- The dollar traded mostly lower against its counterparts on Thursday. The dollar index fell for a third day as US stocks rose for a third day. The Conference Board US leading economic indicators index rose in July for a fourth straight month and manufacturing in the Philadelphia region expanded in August for the first time in almost a year, adding to signs the US recession is ending. The S&P 500 rose 10.91 points to 1,007.37. The USD/JPY, rising modestly, was unable to break the 94-area support. The euro rose for a third day on improving risk appetite. Sterling was pressured by a report that the UK had its largest budget deficit in July since records began in 1993. The Australian dollar rose; the Reserve Bank of Australia continued its aggressive intervention to slow the aussie's appreciation. The Swiss franc gained as reports showed Switzerland's trade surplus widened in July and the ZEW Swiss investor sentiment index rose sharply in August.
- The USD/CAD fell for a third day, pressured by an unexpected gain in Canada's wholesale trade. June wholesale sales posted the first increase since September 2008 while inventories continued to fall, indicating Canadian businesses are making progress in getting inventories in line with demand. The pair was also pressured by better risk appetite and reports that Goldman Sachs is recommending shorting the USD/CAD. The pair is inversely correlated with crude oil, which is at an important resistance in the 73-74 area. If the crude oil price resistance is broken, the pair will continue its decline. The USD/CAD has support levels in the 1.08 and 1.06 areas and resistances in the 1.11 area and from the downtrend line.
Financial and Economic News and Comments
US & Canada
- The US leading economic indicators index, a measure of future economic activity, advanced a 0.6% to 101.6 in July, a fourth consecutive monthly gain, after an upwardly revised 0.8% increase in June, LEI data from the Conference Board showed, indicating a US economic recovery is in sight. The coincident index, measuring current economic activity, was unchanged in July, after declining a revised 0.4% in June and falling every month since October.
- US initial jobless claims in the week ending August 15 unexpectedly rose 15,000 to 576,000, the highest level in three weeks, from the previous week's upwardly revised 561,000, suggesting labor market conditions remain difficult, data from the Labor Department showed. The 4-week moving average of new jobless claims climbed 4,250 to 570,000, the highest average since the week ending July 11. Continuing jobless claims in the week ending August 8 unexpectedly increased 2,000 to 6,241,000 from the preceding week's upwardly revised 6,239,000. The 4-week moving average of those continuing claims declined 2,500 to 6,266,000. The insured unemployment rate for the week ending August 8 was unchanged at 4.7%.
- The Philadelphia Fed manufacturing index rose more than anticipated to 4.2 in August from -7.5 in July, indicating manufacturing in the Philadelphia region expanded for the first time in almost a year, according to the Federal Reserve Bank of Philadelphia's August 2009 business outlook survey. The new orders index advanced to 4.2 in August from -2.2 in July; the shipments index improved to 0.6 from -9.5; and the inventory index rose to 0.3 from -15.4. The employment index increased to -12.9, an 11-month high, from -25.3.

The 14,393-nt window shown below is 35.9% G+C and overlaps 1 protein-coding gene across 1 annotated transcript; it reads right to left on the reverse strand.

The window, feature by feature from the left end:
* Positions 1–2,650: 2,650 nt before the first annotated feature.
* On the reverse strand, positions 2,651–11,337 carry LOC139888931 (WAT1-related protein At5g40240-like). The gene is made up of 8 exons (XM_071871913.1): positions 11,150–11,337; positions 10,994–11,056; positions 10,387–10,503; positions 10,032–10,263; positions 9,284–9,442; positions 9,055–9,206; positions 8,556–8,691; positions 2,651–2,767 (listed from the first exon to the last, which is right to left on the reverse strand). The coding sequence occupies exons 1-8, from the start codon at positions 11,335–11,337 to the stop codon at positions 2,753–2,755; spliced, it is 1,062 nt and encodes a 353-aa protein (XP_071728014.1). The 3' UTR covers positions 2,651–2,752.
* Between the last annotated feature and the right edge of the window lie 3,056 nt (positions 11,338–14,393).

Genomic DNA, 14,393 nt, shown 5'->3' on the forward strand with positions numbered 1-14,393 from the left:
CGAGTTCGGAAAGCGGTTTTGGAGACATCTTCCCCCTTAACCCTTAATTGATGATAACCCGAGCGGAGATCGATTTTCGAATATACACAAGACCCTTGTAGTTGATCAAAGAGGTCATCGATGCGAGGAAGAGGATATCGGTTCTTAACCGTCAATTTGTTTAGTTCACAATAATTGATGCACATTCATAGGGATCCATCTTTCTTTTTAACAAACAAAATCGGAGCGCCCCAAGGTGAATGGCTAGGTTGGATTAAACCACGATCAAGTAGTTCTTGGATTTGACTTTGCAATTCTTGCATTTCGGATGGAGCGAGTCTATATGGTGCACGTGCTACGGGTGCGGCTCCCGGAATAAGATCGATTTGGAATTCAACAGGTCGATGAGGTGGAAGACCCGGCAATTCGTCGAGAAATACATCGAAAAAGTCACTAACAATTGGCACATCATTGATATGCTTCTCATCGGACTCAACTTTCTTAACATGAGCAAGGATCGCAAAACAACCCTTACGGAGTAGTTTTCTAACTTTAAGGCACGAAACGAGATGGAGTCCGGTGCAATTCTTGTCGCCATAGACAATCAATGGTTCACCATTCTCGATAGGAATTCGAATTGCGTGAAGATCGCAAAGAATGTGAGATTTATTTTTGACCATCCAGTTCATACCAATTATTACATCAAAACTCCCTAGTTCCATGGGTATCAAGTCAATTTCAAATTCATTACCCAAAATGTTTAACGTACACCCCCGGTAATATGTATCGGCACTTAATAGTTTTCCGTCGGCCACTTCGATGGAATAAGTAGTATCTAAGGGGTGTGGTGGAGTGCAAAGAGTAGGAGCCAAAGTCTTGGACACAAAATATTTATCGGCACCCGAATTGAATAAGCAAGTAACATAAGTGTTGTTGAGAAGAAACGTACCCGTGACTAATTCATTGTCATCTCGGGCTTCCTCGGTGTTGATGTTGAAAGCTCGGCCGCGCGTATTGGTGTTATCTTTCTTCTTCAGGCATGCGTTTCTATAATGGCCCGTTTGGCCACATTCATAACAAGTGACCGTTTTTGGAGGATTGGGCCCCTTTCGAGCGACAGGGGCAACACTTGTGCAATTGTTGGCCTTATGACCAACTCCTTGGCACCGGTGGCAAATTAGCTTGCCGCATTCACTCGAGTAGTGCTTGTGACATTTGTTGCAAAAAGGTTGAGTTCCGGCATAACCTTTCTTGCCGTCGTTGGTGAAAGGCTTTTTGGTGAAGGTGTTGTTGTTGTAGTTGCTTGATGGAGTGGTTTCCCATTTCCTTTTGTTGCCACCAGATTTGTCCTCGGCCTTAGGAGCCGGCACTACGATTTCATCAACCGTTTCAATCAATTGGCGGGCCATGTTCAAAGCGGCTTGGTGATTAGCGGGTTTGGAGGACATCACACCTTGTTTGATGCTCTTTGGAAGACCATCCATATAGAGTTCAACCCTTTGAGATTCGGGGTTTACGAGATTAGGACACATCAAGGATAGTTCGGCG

- Canada's wholesale sales unexpectedly increased 0.6% m/m to C$40.4 billion ($36.8 billion) in June, the first gain in nine months, after a revised 0.2% m/m decline in May, according to figures released by Statistics Canada. The June increase was led by gains in automobiles and food products. Inventories declined 1.1% m/m to C$56.5 billion in June, lowering the inventory-to-sales ratio to 1.40 from May's 1.42.
- UK retail sales increased 0.4% m/m in July, as forecast, after an upwardly revised 1.3% m/m advance in June, data from the Office for National Statistics showed. July retail sales rose a more-than-expected 3.3% y/y, the largest year-on-year gain since May 2008, following June's upwardly revised 3.1 y/y rise.
- The UK had an £8.0 billion ($13.2 billion) budget deficit in July, the most for the month since records started in 1993, compared with a £5.2 billion surplus a year earlier, the Office for National Statistics reported. Government revenues fell 15% y/y in July, the largest fall since records began in 1998. Net debt totaled £800.8 billion in July, equivalent to 56.8% of GDP and the largest debt burden since the mid-1970s.
- Switzerland's trade surplus widened to CHF2.35 billion in July from a downwardly revised CHF1.50 billion in June, according to trade data from the Swiss Federal Customs Administration. Exports rose 4.1% m/m in July, while imports declined 1.7% m/m.
- Switzerland's investor sentiment improved sharply in August. The ZEW-CS Swiss economic expectations index jumped to 18.6 this month from 0.0 in July, according to a survey from Credit Suisse and the ZEW Centre for European Economic Research.
- The Reserve Bank of Australia said it sold A$705 million into currency markets in July, well down from A$1.943 billion in June.
- Japan's convenience store sales posted a 7.5% y/y drop in July and a 2.3% y/y decline in June, following a series of gains in past several months, the Japan Franchise Association said.
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